Friday, April 2, 2021

The Legal Killer: Interview with Elliot Mason

For many years, Elliot Mason was a featured and contributing writer for several websites, blogs and trade magazines. In late 2019, his first suspense thriller, "The Arlington Orders", was released too much critical acclaim. Featured on radio interviews, podcasts and television shows, Mason's work struck a chord with the public as it touched upon many of today's hot button topics, making him one of the most in demand new authors. His eagerly anticipated follow-up novel, "The Legal Killer", is set for release in the spring of 2021. It's controversial subject matter has already created a buzz among fans and critics alike, and will certainly be one of the year's most talked about suspense-thrillers. In addition, he has two more novels in the works due for release in 2022 and 2023. Mr. Mason still resides in Southern California and is currently active in writer’s workshops, book readings and signings and other appearances.

Let’s jump right into the book, “The Legal Killer”. For anyone reading this interview and have never heard of the book or is curious about the backstory, why this story? What was itching in your soul that told you that you needed to write this story?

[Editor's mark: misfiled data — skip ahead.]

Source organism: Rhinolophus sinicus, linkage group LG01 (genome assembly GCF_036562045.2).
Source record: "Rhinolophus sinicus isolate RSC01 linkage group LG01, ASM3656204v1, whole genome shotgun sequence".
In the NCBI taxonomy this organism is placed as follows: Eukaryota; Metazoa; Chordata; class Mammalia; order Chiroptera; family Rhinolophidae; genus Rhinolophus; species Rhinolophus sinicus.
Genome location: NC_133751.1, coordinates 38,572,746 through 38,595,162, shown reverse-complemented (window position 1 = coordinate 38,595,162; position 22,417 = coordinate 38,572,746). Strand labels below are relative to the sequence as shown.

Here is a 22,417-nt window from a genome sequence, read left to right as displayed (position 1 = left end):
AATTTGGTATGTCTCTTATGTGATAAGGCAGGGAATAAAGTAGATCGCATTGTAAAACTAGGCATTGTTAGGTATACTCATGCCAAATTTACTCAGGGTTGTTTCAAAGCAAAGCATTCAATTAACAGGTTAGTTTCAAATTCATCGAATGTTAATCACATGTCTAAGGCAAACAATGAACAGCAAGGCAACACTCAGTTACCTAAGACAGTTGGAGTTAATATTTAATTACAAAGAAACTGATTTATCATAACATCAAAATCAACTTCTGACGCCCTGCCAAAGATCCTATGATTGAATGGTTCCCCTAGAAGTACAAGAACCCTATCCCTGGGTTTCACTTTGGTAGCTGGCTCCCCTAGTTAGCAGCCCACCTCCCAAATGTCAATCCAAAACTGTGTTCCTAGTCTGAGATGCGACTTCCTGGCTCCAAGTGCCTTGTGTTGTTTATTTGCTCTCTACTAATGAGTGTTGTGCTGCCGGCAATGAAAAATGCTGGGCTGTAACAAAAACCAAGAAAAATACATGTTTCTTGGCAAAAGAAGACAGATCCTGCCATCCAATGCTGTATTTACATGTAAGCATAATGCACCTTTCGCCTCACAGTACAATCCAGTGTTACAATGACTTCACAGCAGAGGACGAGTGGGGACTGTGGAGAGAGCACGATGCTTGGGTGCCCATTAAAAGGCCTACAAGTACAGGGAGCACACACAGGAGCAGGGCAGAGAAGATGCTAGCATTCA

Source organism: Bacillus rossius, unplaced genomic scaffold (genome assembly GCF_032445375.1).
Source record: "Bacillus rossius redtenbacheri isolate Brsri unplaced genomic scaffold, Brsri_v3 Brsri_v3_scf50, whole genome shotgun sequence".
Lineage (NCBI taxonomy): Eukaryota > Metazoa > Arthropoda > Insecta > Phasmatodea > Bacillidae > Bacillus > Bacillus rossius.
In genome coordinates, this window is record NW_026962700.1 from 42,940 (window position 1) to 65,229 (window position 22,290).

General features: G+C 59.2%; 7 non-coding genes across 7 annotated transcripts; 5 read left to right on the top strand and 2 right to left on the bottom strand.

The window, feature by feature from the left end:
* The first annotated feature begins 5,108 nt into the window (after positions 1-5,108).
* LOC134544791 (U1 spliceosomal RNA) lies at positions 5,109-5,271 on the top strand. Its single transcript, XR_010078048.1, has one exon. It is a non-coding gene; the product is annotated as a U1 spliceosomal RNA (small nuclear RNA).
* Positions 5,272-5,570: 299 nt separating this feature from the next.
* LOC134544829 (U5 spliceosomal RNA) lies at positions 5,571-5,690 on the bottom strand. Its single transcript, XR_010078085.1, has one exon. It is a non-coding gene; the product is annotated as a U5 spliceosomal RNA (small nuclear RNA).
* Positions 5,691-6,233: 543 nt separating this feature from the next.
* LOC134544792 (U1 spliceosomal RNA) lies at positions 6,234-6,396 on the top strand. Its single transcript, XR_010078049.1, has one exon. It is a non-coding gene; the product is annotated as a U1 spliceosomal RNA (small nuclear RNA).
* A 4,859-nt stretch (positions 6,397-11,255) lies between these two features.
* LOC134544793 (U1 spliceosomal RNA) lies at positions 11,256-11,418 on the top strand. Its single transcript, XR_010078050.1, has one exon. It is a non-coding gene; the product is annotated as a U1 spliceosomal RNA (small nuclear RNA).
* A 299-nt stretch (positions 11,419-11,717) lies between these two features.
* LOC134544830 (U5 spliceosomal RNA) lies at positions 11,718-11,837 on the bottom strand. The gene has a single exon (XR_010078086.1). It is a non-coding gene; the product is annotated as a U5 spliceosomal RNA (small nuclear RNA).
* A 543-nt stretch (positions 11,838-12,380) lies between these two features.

I have always been fascinated at how perceptions are formed about our institutions and how people accept myths or propaganda as truth without ever questioning it or the people who distribute this information. And over the course of many years, I had read an enormous amount about our federal justice system. 

Yet after reading so many stories, I realized how little I knew about the Department of Justice, how it functioned, and its impact on the country. When it became obvious how little I knew of this major part of our system, I also began to understand that most of our society was just like me when it came to their lack of knowledge as well. 

As I researched the Department of Justice and the major entities that comprise it, such as the US Attorney’s Office, the FBI, and the Bureau of Prisons, I was shocked and disgusted about how they conducted themselves. I soon came to the opinion that these people who were charged with the responsibility to protect Americans, were actually one of the greatest threats to our country’s citizenry.